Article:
Chao apologizes to president
By H.T. Young The China PostFirst son-in-law Chao Chien-ming quit President Chen Shui-bian’s Democratic Progressive Party (DPP) amidst a chorus of calls for his expulsion over his involvement in the snowballing insider trading scandal yesterday.
May 19, 2006, 12:00 am TWN
Immediately after the ruling party’s demand for his apology to the president Wednesday, Chao apologized through the semi-official Central News Agency to his father-in-law and the nation.
But the apology came too late to hold back DPP leaders from demanding that Chao, an osteopath at the Taiwan University Hospital, be kicked out of the ruling party.
Chen Ching-chun, the DPP legislative caucus whip, said after Chao had faxed in his resignation the party has no alternative but to axe him.
Other party leaders, including lawmaker Huang Chao-hui, joined in the call for expelling the doctor married to first daughter Chen Hsing-yu.
In the letter of resignation, Chao said he would “like to assume responsibility and leave the party on my own accord,” while the insider trading case is now under investigation.
Taipei district prosecutors questioned two bankers involved in the scandal yesterday. They were Su Teh-chien, board chairman of the Taiwan Development Corporation, and Tsai Ching-wen, a member of the board of directors of the Waterland Financial Holding Company.
Both met Chao and his mother twice at dinner with Chang Po-hsin, board chairman of the Chang Hwa Bank, at a Taipei restaurant in last July. Chang Hwa held a controlling share of Taiwan Development.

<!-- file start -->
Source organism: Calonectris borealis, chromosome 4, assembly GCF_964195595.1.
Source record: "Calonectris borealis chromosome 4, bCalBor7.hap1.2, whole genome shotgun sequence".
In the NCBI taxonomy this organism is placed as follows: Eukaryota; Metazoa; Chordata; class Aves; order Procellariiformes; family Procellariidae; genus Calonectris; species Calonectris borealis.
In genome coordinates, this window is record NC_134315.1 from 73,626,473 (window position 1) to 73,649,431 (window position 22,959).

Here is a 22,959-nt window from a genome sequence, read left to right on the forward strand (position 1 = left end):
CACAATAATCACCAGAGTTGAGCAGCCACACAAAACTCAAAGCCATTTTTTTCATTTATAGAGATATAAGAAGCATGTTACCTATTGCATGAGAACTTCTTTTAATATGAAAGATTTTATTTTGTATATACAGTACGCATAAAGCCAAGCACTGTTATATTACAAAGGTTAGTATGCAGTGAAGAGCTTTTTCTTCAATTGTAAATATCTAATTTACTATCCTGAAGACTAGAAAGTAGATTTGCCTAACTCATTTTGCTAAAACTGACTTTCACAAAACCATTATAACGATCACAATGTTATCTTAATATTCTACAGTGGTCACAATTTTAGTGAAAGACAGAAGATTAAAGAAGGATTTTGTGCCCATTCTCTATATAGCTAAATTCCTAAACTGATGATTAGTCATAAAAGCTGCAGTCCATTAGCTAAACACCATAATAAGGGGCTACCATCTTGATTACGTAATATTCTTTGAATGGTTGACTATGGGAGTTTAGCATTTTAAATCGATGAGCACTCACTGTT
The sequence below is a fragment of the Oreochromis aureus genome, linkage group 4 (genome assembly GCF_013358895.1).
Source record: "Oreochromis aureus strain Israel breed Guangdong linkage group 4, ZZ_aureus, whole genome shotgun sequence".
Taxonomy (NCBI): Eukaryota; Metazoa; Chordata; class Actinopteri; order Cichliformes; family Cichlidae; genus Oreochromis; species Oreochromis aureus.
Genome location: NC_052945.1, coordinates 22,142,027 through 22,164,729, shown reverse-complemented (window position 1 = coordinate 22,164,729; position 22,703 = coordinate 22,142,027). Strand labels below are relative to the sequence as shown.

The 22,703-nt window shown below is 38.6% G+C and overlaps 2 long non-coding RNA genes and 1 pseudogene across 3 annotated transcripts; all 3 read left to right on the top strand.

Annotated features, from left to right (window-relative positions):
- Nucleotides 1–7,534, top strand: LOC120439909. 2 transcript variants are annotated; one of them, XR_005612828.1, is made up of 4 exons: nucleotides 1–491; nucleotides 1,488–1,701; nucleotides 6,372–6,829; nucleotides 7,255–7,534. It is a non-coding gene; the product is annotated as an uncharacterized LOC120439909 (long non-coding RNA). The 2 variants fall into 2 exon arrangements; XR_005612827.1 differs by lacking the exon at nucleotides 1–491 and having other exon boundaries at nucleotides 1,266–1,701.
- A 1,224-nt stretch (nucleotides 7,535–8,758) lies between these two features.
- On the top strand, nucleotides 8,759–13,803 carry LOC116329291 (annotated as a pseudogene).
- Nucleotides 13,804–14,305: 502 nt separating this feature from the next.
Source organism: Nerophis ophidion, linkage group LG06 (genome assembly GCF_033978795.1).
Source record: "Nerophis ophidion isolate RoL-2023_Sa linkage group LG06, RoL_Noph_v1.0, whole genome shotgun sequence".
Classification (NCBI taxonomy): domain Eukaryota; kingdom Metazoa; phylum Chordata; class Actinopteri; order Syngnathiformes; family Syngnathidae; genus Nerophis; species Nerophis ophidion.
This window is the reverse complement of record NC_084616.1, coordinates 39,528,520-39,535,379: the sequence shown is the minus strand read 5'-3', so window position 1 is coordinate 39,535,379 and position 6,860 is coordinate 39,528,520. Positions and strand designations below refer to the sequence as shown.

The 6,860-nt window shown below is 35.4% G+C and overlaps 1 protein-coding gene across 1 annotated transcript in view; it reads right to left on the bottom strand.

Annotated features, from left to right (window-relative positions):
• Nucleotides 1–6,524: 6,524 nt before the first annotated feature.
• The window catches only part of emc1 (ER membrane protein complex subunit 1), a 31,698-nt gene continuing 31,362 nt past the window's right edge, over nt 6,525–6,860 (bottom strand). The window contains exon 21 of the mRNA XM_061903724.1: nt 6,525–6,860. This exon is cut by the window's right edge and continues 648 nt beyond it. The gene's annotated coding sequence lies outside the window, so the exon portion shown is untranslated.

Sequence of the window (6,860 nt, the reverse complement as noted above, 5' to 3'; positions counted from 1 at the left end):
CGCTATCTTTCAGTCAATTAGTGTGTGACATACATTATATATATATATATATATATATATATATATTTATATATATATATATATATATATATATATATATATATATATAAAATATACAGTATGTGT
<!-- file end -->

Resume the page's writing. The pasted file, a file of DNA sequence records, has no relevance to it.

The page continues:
Chang decided to sell all Taiwan Development shares Chang Hwa held to three buyers, including Chao’s mother.
At Tsai’s recommendation, she bought two million shares, whose prices soared more than nine times immediately after the company almost bankrupt was given NT$1.6 billion in bailout loans by a government-controlled consortium.
Mrs. Chao-Chien Shui-mien, the doctor’s mother, is said to have made at least NT$100 million in eight months.
After the questioning, prosecutors requested detention of Tsai Ching-wen as a defendant without bail. A Taipei district court judge has yet to grant the request. Su Teh-chien, also questioned as a defendant, was released.
He went to the Ministry of Finance to explain his case in the afternoon.
Chao’s resignation was scheduled to be discussed at the Taipei City Chapter of the Democratic Progressive Party today.
But the schedule was canceled late last night.
Wang Ching-li, chairman of the city chapter who said he did not rule out the possibility of dismissing Chao, changed his mind and said no meeting is now necessary because the first son-in-law is now no longer a member.
Should Chao’s resignation be accepted, he would be able to rejoin the party anytime. But once kicked out, he would have to wait for at least five years before he could rejoin.
It was only five years ago when Chao joined the DPP, while his father-in-law doubled as party chairman.
David Huang, the legislative caucus whip of the DPP’s tiny ally Taiwan Solidarity Union (TSU), said Chao had to be dismissed from the ruling party to help raise the popularity of President Chen, which has sunk to an all-time low.
“What Chao has done,” Huang said, “has damaged or even ruined the ruling party and damaged the image and prestige of the president.”
A poll conducted by the TSU shows President Chen’s approval ratings at a mere 5.8 percent.
According to a telephone poll the United Daily News published yesterday, only 20 percent of respondents approved of President Chen’s performance.
Opposition Kuomintang lawmakers continued their broadside against Chao and the president.
Tina Pan, the Kuomintang party whip, told a press conference at the Legislative Yuan the first family is involved in insider trading, which should be condemned by all the people.
She said Chao’s apology and resignation from the party do not absolve him.